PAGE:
Kyrie Irving Suffers Knee Injury Amid Mourning of Mentor Kobe Bryant

During the Brooklyn Nets' game against the Washington Wizards on Saturday, Feb. 1, Nets point guard Kyrie Irving experienced an unfortunate injury on the court. Irving's injury comes as the player is currently mourning the loss of his mentor, NBA legend Kobe Bryant.

According to NBC Sports, Irving suffered a knee sprain after he got entangled with Bradley Beal while the two were fighting for the ball. While he tried to play through the injury afterward, he eventually left the game. The publication reported that the Nets ended up losing to the Wizards with the final score being 113 to 107.

ESPN's Adrian Wojnarowski later reported that Irving would be undergoing an MRI on his knee on Sunday, Feb. 2. Following his MRI, ESPN reported that the athlete would be out for at least a week, as he did experience a medial ligament sprain on his knee. The publication noted that he'll be re-evaluated in one week to see if he can take to the court once again.

Irving later addressed fans on his Instagram Story, telling them that he'll "be okay," as ESPN reported.

"Honestly, what a scare, but I know God and the angels definitely looked out for me on that one!" he reportedly continued.

Of course, as previously mentioned, Irving's injury comes as the athlete is currently dealing with the loss of his mentor, Bryant, who was killed in a helicopter crash on Jan. 26. In an interview with Yahoo Sports, the Nets player opened up about the loss.

"It's an open wound," Irving said. "I'm not the only one that's hurting. I don't wanna make this about me and our relationship because we all shared something really, really strong with him. There's a bond whether watching him or studying him. We all shared something."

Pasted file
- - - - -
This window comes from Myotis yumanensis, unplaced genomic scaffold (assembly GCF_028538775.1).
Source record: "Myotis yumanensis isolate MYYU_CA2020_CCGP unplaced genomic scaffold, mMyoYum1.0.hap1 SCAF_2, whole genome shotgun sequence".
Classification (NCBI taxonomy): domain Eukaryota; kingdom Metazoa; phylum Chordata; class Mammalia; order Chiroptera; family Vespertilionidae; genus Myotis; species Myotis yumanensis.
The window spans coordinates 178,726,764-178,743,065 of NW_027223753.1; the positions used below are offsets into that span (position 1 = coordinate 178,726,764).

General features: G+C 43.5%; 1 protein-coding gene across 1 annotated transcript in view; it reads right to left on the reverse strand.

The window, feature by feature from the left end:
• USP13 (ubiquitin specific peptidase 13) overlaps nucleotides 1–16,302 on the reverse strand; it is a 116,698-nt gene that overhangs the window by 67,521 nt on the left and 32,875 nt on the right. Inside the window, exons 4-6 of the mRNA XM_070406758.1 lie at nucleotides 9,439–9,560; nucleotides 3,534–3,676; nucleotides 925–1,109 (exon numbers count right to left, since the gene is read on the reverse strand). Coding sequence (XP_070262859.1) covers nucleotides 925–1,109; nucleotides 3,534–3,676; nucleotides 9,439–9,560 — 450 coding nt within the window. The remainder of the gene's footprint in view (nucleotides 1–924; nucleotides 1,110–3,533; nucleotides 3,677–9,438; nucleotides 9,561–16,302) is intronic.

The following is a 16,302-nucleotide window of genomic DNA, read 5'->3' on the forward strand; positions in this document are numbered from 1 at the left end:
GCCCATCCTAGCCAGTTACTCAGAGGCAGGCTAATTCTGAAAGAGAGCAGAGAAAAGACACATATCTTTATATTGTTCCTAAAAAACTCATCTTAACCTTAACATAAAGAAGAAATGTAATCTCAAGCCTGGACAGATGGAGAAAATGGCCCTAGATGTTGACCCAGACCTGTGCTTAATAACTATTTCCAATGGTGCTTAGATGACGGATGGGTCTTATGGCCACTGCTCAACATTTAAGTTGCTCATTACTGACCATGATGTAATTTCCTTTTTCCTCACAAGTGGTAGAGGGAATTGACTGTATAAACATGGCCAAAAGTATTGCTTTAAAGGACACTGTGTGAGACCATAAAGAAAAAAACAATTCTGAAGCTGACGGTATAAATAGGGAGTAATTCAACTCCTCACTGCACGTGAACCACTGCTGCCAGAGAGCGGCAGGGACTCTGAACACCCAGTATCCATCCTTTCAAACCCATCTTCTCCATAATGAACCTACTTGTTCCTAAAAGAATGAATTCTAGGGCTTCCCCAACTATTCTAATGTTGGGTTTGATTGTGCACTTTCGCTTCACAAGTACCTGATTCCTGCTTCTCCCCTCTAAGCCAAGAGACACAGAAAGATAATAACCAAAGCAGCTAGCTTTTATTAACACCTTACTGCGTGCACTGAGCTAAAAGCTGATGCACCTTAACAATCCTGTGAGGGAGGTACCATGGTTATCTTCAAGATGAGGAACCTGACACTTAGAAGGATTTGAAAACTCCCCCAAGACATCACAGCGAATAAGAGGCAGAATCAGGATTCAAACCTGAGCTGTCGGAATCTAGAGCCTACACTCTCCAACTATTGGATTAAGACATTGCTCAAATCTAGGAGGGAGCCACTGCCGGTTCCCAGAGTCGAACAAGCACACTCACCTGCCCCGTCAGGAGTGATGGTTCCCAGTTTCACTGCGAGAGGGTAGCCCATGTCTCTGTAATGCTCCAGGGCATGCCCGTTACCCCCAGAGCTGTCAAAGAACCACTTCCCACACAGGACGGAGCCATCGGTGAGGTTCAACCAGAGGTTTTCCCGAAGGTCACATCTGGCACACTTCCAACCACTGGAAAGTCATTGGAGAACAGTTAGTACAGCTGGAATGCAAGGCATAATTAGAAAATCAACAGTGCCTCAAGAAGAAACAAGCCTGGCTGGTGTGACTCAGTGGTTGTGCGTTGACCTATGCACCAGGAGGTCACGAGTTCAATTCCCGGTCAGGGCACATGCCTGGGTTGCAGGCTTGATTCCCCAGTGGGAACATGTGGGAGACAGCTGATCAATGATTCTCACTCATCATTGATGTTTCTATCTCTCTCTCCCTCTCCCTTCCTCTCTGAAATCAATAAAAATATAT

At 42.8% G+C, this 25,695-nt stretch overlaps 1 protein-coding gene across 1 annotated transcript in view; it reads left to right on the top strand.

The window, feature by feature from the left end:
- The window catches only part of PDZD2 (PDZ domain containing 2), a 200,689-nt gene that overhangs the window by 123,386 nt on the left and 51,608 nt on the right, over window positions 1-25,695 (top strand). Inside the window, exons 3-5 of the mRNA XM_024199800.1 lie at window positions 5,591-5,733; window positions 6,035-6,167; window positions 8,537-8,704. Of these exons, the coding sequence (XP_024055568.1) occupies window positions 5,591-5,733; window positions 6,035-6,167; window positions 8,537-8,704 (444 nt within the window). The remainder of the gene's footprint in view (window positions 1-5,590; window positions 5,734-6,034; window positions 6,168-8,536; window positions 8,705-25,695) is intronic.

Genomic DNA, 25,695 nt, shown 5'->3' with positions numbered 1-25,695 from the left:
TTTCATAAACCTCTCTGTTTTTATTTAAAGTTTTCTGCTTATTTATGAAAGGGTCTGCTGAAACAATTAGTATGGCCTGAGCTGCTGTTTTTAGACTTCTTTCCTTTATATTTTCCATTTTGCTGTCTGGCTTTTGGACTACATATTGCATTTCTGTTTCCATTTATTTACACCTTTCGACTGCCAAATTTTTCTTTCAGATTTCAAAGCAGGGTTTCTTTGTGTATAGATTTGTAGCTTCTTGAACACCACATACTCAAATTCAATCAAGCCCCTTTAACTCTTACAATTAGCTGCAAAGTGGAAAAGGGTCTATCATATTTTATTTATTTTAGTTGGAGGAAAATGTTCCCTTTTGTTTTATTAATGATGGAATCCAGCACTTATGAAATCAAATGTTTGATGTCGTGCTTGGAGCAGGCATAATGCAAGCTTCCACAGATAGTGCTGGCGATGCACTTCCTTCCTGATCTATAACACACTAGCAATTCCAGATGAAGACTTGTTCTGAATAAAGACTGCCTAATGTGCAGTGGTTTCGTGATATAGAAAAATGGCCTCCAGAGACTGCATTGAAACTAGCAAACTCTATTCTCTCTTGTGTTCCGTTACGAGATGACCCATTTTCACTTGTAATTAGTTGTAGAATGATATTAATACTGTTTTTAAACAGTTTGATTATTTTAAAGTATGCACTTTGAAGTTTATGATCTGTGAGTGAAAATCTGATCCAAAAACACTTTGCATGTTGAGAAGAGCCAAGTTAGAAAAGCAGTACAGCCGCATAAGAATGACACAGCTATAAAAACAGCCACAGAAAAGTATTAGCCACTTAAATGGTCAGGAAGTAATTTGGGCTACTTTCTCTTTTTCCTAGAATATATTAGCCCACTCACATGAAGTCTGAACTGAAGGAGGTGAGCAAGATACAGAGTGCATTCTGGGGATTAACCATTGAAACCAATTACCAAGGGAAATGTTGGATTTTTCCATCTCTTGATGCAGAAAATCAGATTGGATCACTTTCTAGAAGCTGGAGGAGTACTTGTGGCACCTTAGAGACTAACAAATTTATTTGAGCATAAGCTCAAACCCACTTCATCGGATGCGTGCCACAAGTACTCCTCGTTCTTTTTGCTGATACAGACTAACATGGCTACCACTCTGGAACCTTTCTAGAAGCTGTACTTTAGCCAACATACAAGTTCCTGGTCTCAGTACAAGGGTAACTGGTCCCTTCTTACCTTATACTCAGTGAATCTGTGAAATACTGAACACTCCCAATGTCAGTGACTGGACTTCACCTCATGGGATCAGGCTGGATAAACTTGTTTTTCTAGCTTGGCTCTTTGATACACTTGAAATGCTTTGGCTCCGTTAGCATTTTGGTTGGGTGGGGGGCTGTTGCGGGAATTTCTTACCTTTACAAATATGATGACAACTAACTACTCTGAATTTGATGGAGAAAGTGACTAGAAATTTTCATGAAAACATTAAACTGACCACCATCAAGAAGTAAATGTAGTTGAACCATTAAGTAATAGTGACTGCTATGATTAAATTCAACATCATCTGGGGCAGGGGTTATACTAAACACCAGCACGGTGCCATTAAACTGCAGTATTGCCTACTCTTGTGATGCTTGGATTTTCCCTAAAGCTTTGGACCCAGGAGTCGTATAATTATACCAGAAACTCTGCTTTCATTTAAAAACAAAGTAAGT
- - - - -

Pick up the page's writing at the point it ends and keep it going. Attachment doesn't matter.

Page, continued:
Irving went on to detail just how close his bond was with Bryant.

"In some ancient texts it says when the student is ready, the teacher will appear," he said. "I had that type of mentorship relationship with him. I could ask him anything, no matter how nervous or how fearful I was. He was easy to approach with those type of questions with what goes on in a day-in and day-out basis on chasing something that's bigger than yourself."

"But it was what he helped you see inside of yourself. It wasn't the words. It was something inside you he knew was there but you had to tap into it," Irving continued, noting that his connection with Bryant went beyond basketball. "And he tapped into it all the time when was playing the game of basketball, when he was around his family. He's getting his just due and his legacy now, more than ever. You don't have to worry about anyone not being on Kob's side. I've been on Kob's side for a long time. That's what I remember, all encompassing our relationship. It's deeper than basketball."


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